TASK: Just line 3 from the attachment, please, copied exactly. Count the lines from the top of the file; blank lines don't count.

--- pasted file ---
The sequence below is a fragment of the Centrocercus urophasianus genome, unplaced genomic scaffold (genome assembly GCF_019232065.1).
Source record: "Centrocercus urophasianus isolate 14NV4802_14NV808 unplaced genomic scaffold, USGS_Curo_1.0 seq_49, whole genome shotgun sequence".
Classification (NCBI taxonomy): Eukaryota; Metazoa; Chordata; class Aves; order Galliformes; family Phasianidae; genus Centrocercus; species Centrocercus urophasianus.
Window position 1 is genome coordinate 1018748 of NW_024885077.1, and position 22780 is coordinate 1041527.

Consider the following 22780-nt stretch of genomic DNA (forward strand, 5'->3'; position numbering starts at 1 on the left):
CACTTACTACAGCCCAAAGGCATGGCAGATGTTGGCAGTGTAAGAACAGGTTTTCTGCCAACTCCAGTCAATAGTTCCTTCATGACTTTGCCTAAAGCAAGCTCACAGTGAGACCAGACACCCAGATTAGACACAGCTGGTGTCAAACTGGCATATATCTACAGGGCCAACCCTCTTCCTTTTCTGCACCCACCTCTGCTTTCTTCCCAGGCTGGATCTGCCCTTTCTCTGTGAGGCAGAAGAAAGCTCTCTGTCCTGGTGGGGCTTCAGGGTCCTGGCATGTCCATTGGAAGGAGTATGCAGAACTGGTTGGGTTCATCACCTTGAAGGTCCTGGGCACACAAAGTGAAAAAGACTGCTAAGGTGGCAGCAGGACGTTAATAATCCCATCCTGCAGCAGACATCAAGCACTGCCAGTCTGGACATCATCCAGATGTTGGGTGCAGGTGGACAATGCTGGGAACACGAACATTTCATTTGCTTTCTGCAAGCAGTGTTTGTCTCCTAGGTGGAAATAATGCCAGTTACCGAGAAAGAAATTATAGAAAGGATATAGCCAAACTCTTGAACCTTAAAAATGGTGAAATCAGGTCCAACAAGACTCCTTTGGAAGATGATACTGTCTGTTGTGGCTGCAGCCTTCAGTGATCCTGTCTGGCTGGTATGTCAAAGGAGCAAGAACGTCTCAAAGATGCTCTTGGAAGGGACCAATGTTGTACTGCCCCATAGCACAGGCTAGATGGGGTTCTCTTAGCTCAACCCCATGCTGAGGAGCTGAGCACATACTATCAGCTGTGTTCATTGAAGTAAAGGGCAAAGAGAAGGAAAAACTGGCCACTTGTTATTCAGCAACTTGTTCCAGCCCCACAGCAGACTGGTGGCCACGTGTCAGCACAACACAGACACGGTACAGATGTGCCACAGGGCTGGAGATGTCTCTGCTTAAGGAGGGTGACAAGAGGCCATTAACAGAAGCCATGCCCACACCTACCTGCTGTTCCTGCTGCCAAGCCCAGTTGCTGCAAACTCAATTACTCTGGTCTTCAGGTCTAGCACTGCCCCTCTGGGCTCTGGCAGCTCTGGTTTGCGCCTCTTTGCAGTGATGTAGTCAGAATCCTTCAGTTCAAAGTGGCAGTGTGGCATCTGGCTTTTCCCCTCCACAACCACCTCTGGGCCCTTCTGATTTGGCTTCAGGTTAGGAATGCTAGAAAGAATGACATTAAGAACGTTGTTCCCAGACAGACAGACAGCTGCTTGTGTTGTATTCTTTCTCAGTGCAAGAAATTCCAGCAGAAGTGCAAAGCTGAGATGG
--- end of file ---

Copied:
Classification (NCBI taxonomy): Eukaryota; Metazoa; Chordata; class Aves; order Galliformes; family Phasianidae; genus Centrocercus; species Centrocercus urophasianus.